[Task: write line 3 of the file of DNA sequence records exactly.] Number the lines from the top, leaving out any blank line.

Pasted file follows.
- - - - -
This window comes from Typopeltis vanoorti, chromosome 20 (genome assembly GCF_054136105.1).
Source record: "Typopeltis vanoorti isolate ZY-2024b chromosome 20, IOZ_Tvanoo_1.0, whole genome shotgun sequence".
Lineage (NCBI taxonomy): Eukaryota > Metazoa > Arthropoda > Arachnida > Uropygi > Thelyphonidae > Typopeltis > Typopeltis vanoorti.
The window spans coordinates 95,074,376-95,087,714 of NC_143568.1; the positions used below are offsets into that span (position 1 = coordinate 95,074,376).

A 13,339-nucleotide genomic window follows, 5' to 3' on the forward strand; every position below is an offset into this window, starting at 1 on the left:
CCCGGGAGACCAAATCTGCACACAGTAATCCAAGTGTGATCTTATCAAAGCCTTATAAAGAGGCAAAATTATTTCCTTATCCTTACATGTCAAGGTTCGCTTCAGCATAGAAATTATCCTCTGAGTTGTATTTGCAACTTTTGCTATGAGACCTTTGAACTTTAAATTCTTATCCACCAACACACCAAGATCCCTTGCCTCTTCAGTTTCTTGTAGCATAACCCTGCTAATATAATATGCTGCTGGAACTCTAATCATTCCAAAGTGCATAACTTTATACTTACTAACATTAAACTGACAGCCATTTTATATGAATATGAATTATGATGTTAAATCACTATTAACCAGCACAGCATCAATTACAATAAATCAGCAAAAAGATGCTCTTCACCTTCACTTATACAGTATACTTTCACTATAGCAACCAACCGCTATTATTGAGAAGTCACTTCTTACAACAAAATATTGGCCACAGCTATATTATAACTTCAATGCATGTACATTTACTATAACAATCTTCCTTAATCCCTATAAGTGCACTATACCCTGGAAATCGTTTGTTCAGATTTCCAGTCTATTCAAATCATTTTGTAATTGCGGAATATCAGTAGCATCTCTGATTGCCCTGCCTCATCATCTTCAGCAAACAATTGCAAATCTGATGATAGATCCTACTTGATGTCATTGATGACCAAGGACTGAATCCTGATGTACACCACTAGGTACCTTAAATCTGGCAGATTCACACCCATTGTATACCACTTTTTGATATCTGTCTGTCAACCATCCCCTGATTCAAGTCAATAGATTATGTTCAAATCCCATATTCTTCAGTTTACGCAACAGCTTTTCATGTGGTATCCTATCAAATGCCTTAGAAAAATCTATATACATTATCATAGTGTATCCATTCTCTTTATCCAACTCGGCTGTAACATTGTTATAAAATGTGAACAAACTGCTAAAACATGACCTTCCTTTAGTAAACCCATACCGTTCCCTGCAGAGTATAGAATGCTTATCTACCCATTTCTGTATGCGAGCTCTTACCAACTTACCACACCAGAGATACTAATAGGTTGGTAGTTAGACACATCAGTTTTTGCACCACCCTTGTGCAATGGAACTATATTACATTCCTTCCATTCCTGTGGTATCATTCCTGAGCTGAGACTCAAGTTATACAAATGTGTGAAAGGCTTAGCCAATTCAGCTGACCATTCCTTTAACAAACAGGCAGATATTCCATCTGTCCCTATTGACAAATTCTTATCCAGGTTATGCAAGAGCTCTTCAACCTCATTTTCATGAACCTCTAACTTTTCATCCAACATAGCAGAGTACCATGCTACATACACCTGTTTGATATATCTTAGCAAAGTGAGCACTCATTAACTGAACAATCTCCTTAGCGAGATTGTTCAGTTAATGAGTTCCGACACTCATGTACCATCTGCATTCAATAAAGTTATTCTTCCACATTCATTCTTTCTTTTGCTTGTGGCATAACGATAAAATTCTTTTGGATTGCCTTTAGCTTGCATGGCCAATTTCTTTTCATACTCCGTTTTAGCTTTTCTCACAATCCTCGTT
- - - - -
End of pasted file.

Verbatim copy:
Lineage (NCBI taxonomy): Eukaryota > Metazoa > Arthropoda > Arachnida > Uropygi > Thelyphonidae > Typopeltis > Typopeltis vanoorti.